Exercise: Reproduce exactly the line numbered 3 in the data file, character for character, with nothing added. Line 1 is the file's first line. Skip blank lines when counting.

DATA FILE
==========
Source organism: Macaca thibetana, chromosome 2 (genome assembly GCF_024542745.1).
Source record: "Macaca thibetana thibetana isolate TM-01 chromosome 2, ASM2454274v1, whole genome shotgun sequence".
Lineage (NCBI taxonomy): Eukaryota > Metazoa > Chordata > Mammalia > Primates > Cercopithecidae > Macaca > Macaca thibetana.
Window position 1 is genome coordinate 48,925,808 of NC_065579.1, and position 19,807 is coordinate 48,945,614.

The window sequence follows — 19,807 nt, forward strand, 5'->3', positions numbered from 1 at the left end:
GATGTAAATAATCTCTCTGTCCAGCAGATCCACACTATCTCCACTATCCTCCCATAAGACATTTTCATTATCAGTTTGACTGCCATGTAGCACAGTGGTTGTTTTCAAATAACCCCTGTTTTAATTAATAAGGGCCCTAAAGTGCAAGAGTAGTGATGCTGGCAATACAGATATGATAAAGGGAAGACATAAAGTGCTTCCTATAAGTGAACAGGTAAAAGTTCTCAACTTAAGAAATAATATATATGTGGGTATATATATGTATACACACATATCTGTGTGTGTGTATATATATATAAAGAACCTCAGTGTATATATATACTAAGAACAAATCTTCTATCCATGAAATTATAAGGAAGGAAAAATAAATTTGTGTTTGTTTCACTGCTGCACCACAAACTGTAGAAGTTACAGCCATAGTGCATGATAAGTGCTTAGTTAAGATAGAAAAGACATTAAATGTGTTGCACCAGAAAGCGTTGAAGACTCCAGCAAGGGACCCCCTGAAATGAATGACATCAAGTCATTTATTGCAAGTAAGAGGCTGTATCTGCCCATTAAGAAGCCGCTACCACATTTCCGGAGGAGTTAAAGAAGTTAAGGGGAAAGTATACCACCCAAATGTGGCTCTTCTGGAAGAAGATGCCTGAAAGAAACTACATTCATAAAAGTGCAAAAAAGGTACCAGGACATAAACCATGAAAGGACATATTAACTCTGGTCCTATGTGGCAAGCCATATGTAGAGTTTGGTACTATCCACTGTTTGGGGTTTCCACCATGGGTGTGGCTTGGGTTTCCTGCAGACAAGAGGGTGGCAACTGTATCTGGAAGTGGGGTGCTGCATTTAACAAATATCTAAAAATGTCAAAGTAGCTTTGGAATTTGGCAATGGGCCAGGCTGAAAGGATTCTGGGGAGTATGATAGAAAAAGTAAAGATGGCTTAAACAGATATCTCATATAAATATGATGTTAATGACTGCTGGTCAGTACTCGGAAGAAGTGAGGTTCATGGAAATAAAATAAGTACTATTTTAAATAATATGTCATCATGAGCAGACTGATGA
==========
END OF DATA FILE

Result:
Lineage (NCBI taxonomy): Eukaryota > Metazoa > Chordata > Mammalia > Primates > Cercopithecidae > Macaca > Macaca thibetana.